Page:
commit9f44d083ea597c9370df38688b2291f4088f535cparentbebd70b28622e0ed17531e6017c26d13364b2534Author:eamoncaddigan <eamon.caddigan@gmail.com>Date:Mon, 31 Aug 2015 11:40:47 -0400 Rearranging and prettifying things.Diffstat:

M | antivax-attitudes.Rmd | | | 44 | +++++++++++++++++++++++--------------------- |

M | ggPostPlot.R | | | 4 | ++-- |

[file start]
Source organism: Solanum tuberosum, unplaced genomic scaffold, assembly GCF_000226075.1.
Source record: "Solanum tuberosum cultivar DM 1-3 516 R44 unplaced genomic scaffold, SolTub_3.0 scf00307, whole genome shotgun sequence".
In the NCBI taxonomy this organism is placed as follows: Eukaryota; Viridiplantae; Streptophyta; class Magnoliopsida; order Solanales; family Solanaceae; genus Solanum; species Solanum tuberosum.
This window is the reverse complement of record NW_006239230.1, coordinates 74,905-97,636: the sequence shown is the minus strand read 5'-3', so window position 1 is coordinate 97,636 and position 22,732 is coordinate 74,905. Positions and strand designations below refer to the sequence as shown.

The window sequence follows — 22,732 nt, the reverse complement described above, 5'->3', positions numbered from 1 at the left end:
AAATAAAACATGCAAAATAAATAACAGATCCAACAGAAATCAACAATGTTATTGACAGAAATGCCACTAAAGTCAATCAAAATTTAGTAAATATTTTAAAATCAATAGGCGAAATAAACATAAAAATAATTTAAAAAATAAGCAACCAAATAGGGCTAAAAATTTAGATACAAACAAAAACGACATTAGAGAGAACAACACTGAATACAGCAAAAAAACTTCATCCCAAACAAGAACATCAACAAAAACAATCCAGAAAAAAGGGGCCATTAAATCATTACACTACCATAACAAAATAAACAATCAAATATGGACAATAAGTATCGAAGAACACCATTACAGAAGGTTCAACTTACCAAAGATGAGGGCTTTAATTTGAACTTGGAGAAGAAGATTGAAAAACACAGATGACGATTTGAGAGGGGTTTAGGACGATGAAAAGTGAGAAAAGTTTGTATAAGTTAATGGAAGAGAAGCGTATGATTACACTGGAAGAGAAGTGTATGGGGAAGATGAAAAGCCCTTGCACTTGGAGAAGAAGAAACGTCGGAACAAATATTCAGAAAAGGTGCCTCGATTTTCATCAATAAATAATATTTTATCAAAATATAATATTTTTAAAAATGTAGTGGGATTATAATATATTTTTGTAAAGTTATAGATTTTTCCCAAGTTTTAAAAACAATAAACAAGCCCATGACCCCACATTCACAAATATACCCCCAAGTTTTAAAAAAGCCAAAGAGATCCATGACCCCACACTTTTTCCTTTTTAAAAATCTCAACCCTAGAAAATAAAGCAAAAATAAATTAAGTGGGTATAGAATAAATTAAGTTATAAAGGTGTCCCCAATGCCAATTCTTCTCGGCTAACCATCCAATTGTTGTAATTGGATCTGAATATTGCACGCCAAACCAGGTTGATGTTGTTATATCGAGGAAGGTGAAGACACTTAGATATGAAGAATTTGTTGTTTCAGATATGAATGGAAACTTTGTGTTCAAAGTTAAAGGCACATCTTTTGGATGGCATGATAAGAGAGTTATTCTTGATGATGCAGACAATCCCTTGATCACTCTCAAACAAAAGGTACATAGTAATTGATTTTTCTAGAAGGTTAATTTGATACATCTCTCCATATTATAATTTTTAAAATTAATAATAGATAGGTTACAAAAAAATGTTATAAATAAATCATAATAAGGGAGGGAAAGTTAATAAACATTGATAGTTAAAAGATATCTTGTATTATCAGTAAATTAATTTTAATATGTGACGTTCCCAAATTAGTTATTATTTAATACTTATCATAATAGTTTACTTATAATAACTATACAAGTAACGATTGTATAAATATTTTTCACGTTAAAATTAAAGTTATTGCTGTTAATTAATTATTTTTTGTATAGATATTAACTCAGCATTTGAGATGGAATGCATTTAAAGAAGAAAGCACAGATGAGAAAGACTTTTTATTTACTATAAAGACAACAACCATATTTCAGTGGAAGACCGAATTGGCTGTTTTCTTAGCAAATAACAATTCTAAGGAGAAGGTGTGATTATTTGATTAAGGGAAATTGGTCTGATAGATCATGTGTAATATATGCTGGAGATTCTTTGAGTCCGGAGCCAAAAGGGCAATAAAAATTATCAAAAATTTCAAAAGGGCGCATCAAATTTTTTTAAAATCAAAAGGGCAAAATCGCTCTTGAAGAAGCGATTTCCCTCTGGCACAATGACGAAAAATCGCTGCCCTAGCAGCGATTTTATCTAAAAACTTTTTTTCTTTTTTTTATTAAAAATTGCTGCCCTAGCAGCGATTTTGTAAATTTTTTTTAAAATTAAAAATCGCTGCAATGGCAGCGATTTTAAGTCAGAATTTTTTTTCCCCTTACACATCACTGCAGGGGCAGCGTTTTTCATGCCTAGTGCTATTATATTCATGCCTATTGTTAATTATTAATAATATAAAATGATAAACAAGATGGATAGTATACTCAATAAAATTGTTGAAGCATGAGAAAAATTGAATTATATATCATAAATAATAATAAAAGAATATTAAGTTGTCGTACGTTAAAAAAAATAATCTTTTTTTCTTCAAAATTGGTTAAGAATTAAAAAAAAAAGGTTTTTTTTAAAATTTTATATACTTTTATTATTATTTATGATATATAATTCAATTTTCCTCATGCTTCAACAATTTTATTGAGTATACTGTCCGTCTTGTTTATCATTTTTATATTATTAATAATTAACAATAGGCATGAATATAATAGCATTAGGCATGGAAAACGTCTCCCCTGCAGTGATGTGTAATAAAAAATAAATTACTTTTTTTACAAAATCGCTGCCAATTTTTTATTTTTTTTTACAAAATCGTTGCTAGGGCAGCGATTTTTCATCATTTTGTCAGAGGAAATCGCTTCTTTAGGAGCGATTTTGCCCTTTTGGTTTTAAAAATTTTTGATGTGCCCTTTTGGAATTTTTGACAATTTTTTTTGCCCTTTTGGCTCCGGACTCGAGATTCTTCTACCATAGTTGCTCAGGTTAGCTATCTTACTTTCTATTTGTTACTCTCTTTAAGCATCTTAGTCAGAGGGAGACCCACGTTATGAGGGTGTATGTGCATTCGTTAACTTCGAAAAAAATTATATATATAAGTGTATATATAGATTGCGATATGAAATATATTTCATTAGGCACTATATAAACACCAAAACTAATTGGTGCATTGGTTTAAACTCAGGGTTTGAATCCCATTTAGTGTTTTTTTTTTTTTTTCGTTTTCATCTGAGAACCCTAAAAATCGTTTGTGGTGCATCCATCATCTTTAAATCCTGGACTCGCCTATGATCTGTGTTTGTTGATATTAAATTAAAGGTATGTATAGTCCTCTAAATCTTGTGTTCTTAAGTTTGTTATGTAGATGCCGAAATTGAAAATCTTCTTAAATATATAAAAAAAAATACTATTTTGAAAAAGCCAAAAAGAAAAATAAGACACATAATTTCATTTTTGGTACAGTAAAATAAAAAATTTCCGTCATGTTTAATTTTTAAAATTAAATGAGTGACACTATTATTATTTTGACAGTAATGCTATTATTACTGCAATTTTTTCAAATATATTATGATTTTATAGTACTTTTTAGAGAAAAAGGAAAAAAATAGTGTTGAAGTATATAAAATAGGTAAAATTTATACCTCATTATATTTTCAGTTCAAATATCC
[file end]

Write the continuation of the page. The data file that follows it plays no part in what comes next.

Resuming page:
2 files changed, 25 insertions(+), 23 deletions(-)diff --git a/antivax-attitudes.Rmd b/antivax-attitudes.Rmd@@ -5,6 +5,18 @@ date: "August 29, 2015" output: html_document --- +```{r, echo=FALSE, warning=FALSE, message=FALSE, results="hide"} +library(readxl) +library(tidyr) +library(dplyr) +library(ggplot2) +library(rjags) +library(runjags) +source("DBDA2E-utilities.R") +source("ggPostPlot.R") +``` + +## Introduction How easy is it to change people's attitude toward vaccinating their children? According to a study [published in PNAS](http://www.pnas.org/content/112/33/10321.abstract), a simple intervention, which consisted of showing participants images of children suffering from diseases such as rubella and measles, made participants more likely to vaccinate their children. [Here's a good writeup](https://news.illinois.edu/blog/view/6367/234202) of the article if you're unable to read the original. @@ -17,12 +29,6 @@ The authors [placed their data online](https://osf.io/nx364/), which comprises p I decided to evaluate the data with a Bayesian model for a couple reasons. First, I'm friends with two of the authors (UIUC Psychologists Zach Horne and John Hummel) and it's good to see them doing cool work. Second, my own research hasn't given me much experience working with survey data, and wanted experience with a new method. I was excited to try a Bayesian approach because this lets me take a look at the data from a few different angles without having to worry about inflating the type I (false positive) error rates. ```{r, echo=FALSE} -library(readxl) -library(tidyr) -suppressMessages(library(dplyr)) -library(ggplot2) -library(runjags) - # Generates warnings for the Ps who didn't do day 2 suppressWarnings(expData <- read_excel("Vacc_HPHH_publicDataset.xlsx", sheet = 2)) @@ -91,7 +97,7 @@ The above figure shows pre- and post-intervention responses to each question. Ea The JAGS code for the model is shown below. It's essentially a Bayesian analog to the three-factor ANOVA, using a thresholded cummulative normal distribution as a link function. Such models geenrally do a good job of capturing the ordinal responses obtained in surveys. The thresholds and variance of the link function are set separately for each question. The mean of the normal distribution is determined by a linear function of the question, the interval (pre-test vs. post-test) and intervention for each response, and all interactions between these factors. -```{r, echo=FALSE} +```{r, echo=FALSE, comment=""} # Get the data ready for JAGS x1 <- as.numeric(as.factor(questionnaireData[["question"]])) Nx1Lvl <- max(x1) @@ -276,34 +282,30 @@ if (file.exists(saveName)) { } ``` +## Results + +### A "risk" intervention changes attitudes toward vaccination + When model parameters are fit using Monte Carlo methods, it's important to inspect the results of the sampling procedure to make sure it's well-behaved. Here's an example of one parameter, the intercept for the mean of the cummulative normal. ```{r, echo=FALSE} -{ -# So many hoops to make Kruschke's code quiet -sink("/dev/null") -suppressMessages(source("DBDA2E-utilities.R")) -sink() -} - diagMCMC(codaObject = codaSamples, parName = "b0", saveName = NULL) ``` -It's also important to check the predictions made by a model, "[we cannot really interpret the parameters of the model very meaningfully when the model doesn't describe the data very well](http://doingbayesiandataanalysis.blogspot.com/2015/08/a-case-in-which-metric-data-are-better.html)". Here are response histograms for each question, averaged across the levels of the other factors. Model predictions are superimposed on the histograms, along with the 95% HDI for each response (which are hidden behind the points). +It's also important to check the predictions made by a model against the data we're fitting, as "[we cannot really interpret the parameters of the model very meaningfully when the model doesn't describe the data very well](http://doingbayesiandataanalysis.blogspot.com/2015/08/a-case-in-which-metric-data-are-better.html)". Here are response histograms for each question, averaged across the levels of the other factors. Model predictions are superimposed on the histograms, along with the 95% HDI for each response. ```{r, echo=FALSE, fig.width=4, fig.height=2.5} -source("ggPostPlot.R") - for (x1Level in seq_along(levels(questionnaireData$question))) { p <- ggPosteriorPredictive(questionnaireData, codaSamples, x1Level = x1Level) p <- p + ggtitle(paste("Question:", levels(questionnaireData$question)[x1Level])) + p <- p + theme_classic() print(p) } ``` -Since there were no problems with sampling, and the model appears to do a good job of describing the data, we can look at parameters to see effects. First, we'll look at the interaction parameter estimates to compare the change in attitude for each intervention group. +Since there were no problems with sampling, and the model appears to do a good job of describing the data, we can look at parameters to see effects. First, we'll look at the interaction parameter estimates to measure the change in attitude for each intervention group. ```{r echo=FALSE, fig.width=3, fig.height=3} mcmcMat <- as.matrix(codaSamples) @@ -311,7 +313,7 @@ mcmcMat <- as.matrix(codaSamples) for (x2Level in seq_along(levels(questionnaireData$intervention))) { plotPost(mcmcMat[, paste0("b2b3[", x2Level, ",2]")] - mcmcMat[, paste0("b2b3[", x2Level, ",1]")], main = paste0(levels(questionnaireData$intervention)[x2Level], "\nposttest - pretest"), - compVal = 0.0, + compVal = 0.0, ROPE = c(-0.05, 0.05), xlab = "posterior density") } ``` @@ -323,10 +325,10 @@ controlLevel = which(levels(questionnaireData$intervention) == "Control") for (x2Level in which(levels(questionnaireData$intervention) != "Control")) { plotPost((mcmcMat[, paste0("b2b3[", x2Level, ",2]")] - mcmcMat[, paste0("b2b3[", x2Level, ",1]")]) - (mcmcMat[, paste0("b2b3[", controlLevel, ",2]")] - mcmcMat[, paste0("b2b3[", controlLevel, ",1]")]), - compVal = 0.0, + compVal = 0.0, ROPE = c(-0.05, 0.05), main = paste0(levels(questionnaireData$intervention)[x2Level], "\nchange vs. Control"), xlab = "posterior density") } ``` -Using a Bayesian estimation, we have replicated the findings of Horne and colleagues. The posterior distribution above shows that "disease risk" participants shifted their response about half an interval relative to the control group following the intervention. The "autism correction" participants, however, were no more likely to vaccinate than the control group. +The posterior distribution above shows that "disease risk" participants shifted their response about half an interval relative to the control group following the intervention. The "autism correction" participants, however, were no more likely to vaccinate than the control group. Using Bayesian estimation, we have replicated the findings of Horne and colleagues.diff --git a/ggPostPlot.R b/ggPostPlot.R@@ -70,9 +70,9 @@ ggPosteriorPredictive <- function(modelData, codaObject, p <- ggplot(plotData, aes(x = response, y = response_proportion)) + geom_bar(stat = "identity", binwidth=1, color="white", fill="skyblue") + geom_point(aes(y = posterior_mean), - size=5, color="red") + + size=3, color="red") + geom_errorbar(aes(ymin = posterior_hdi_low, ymax = posterior_hdi_high), - size=3, color="red", width=0) + + size=2, color="red", width=0) + scale_x_continuous(breaks = 1:numLevels) + scale_y_continuous(limits = c(0, 1)) + xlab("Response Level") +